New Corporate Jets

Corporate Jets

Bombardier to launch longer-term versions of planes in our fleet of globally operating jets It is anticipated that the 5500 and 6500 jets will provide 13 per cent more propellant consumption and range than the manufacturer's legacy 5000 and 6000s. Bombardier spokesperson Mark Masluch said that the jets will also have new wing, interior and Rolls Royce power plants, including up-grades. Headquartered in Canada, the 5500 and 6500, which have the same bodywork as Bombardier's present Globals, will be produced on the company's established Canadians.

Masluch said by telephone from Geneva in the run-up to the EBACE Virtual Aircraft Show that the new jets are to be certified in 2019 before they are delivered by the end of next year and will achieve a "premium price". Global 5500, which is listed for $46 million, has a cruising distance of 5,700 sea-mile and can link Sao Paolo and Paris, while Global 6500, which is listed for $56 million, has a cruising distance of 6,600 sea-mile and can link Hong Kong and London, Bombardier said.

Bombardier's bigger cabins are competing with General Dynamics Corp.'s Gulfstream, whose G650 commercial jets will maintain an unsurpassed flying distance at the upper end of the corporate jet-only market until the biggest ever Globals goes into operation this year. Whilst a strong second-hand fleet offer in recent years has led to a decline in the volume of new corporate jets produced, some analysts anticipate that corporate jets will increase between 2019-2027 in line with overall GNP output increase.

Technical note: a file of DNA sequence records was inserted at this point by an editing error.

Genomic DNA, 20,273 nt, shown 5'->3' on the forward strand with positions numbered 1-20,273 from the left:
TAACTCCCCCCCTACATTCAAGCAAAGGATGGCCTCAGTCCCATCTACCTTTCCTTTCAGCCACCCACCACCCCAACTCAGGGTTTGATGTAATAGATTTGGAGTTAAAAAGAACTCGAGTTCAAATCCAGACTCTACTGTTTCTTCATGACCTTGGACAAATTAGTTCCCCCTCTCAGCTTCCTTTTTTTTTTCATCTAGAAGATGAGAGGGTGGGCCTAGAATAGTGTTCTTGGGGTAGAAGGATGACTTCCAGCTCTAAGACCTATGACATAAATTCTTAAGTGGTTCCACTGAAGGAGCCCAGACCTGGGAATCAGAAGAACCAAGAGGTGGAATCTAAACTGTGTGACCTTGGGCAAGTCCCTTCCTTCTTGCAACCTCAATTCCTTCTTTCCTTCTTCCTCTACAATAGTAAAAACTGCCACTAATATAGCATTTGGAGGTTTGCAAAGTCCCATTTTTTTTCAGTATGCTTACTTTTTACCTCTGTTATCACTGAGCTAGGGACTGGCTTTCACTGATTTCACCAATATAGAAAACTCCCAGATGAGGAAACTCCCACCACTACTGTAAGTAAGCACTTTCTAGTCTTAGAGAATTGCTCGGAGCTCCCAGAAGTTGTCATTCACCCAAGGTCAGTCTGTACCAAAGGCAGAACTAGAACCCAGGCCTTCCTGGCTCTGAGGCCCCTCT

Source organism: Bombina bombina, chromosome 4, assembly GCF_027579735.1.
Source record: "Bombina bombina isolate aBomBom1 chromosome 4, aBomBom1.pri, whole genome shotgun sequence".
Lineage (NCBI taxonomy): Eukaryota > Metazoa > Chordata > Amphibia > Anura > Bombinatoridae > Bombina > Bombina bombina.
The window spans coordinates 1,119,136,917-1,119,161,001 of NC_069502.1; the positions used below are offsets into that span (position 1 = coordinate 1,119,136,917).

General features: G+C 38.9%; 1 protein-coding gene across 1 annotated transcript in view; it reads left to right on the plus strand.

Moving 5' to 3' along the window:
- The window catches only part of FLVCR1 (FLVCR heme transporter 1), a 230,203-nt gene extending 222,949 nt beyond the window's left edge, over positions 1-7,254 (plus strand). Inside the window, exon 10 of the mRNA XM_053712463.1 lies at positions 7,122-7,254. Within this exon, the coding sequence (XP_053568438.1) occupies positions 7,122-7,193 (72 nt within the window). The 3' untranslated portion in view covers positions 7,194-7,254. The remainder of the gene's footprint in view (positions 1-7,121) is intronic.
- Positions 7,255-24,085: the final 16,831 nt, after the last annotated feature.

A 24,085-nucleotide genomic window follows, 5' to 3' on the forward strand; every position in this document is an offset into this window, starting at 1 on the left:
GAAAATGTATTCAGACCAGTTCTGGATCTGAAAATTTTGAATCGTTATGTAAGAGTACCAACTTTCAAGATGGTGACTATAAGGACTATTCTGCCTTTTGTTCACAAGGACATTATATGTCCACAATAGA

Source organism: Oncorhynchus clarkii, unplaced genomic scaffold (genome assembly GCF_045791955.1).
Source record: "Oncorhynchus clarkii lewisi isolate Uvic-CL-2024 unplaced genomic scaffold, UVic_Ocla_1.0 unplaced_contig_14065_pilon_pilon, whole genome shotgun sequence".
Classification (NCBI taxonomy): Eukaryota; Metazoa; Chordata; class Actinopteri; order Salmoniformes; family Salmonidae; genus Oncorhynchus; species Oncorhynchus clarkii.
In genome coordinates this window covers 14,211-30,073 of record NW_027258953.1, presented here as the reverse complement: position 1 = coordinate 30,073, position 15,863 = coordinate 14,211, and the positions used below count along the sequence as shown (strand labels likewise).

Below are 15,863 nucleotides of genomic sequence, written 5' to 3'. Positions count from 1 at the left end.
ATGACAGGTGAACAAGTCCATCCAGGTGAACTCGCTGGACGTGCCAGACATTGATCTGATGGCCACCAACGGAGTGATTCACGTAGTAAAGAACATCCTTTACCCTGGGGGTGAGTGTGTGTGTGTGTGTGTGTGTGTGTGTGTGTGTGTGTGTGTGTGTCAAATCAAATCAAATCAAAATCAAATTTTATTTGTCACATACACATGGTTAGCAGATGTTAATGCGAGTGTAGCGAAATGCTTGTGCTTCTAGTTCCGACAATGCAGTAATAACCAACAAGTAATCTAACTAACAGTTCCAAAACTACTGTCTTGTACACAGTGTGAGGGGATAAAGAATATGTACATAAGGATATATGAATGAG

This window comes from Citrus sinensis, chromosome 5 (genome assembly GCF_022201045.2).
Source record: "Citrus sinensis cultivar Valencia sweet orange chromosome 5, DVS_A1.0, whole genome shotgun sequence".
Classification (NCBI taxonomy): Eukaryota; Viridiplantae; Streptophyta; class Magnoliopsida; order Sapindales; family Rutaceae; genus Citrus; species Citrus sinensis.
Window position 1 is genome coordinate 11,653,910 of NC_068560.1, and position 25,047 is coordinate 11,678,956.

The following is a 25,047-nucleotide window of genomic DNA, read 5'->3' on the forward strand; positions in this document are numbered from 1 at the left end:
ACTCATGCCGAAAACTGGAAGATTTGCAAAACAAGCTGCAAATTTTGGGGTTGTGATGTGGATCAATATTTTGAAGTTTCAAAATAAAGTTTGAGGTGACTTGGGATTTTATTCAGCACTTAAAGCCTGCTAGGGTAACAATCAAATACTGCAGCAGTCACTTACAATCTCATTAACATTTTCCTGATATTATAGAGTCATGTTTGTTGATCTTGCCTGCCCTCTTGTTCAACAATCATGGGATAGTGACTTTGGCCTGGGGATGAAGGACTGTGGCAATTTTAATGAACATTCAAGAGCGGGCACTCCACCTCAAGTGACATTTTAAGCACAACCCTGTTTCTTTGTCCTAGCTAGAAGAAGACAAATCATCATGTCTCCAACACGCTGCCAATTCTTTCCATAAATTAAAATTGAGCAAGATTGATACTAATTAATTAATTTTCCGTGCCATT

The proceeds from the 5500 and 6500 will be part of Bombardier's five-year turn-around program, which is strongly focused on delivering its flagship G7000 Blue Bird in order to increase overall corporate revenue to $20 billion by 2020 from 2017 to 25 per cent. Bombardier's corporate jets are set to generate revenue of $8.5 billion by 2020, up from $5 billion in 2017.

In 2015, Bombardier regarded the company's failure as insolvency after having to face a severe financial crisis due to the high cost of both the CSeries aircraft and the ultra-long-term Global 7000, to be re-named Global 7500.

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